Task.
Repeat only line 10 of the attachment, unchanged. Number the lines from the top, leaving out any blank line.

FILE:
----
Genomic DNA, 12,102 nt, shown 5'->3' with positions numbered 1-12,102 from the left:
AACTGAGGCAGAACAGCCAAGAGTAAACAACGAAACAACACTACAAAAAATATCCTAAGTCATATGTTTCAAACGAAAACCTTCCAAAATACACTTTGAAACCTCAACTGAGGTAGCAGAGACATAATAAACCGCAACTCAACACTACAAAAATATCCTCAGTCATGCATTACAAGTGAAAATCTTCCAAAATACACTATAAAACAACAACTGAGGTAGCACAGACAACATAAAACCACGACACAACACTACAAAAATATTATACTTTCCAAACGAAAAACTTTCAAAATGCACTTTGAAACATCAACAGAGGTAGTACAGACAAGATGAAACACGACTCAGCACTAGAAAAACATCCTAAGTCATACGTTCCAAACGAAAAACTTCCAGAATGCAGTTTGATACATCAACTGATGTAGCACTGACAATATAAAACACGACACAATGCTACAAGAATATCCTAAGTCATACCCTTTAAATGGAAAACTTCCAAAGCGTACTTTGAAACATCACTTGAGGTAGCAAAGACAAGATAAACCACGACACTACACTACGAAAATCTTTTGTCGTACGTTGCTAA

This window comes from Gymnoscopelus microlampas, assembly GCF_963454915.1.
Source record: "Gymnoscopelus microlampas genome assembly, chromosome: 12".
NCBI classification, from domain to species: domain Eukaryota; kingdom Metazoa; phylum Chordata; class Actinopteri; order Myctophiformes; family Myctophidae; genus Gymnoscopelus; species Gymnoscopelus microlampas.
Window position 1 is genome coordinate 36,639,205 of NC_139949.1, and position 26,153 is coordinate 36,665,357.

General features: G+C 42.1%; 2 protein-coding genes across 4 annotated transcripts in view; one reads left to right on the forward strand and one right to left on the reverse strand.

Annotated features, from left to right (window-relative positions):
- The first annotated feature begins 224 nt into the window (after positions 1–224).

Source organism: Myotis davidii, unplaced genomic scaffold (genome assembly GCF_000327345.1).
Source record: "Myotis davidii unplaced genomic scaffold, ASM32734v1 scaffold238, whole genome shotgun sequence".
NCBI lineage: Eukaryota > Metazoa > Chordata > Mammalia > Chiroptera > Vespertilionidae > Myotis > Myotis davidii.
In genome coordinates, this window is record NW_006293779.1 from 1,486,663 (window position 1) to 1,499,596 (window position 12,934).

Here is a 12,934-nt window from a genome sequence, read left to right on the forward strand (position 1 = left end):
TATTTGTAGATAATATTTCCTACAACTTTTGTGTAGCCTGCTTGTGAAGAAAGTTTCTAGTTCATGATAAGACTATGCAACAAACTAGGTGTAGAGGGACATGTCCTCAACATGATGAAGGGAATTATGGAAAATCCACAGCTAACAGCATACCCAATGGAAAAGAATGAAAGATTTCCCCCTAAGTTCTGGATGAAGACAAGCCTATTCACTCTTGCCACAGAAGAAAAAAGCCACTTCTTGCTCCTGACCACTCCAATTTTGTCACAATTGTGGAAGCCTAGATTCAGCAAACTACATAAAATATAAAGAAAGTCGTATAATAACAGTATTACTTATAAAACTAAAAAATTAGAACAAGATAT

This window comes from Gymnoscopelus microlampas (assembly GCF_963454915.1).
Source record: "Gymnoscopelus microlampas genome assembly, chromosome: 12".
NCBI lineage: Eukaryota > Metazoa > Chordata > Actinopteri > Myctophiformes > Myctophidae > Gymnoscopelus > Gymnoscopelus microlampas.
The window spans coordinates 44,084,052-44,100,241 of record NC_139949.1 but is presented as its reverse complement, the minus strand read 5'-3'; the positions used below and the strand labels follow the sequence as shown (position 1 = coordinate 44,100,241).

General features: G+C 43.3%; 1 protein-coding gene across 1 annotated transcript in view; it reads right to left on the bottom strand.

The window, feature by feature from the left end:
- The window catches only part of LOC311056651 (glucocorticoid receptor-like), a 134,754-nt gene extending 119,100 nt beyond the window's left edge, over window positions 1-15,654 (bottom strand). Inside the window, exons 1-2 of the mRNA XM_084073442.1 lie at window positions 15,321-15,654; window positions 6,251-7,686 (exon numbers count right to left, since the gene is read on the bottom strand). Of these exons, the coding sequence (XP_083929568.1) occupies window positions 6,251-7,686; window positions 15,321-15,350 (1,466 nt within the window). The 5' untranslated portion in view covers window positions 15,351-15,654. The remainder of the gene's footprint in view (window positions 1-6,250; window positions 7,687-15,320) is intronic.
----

Source organism: Myotis davidii, unplaced genomic scaffold (genome assembly GCF_000327345.1).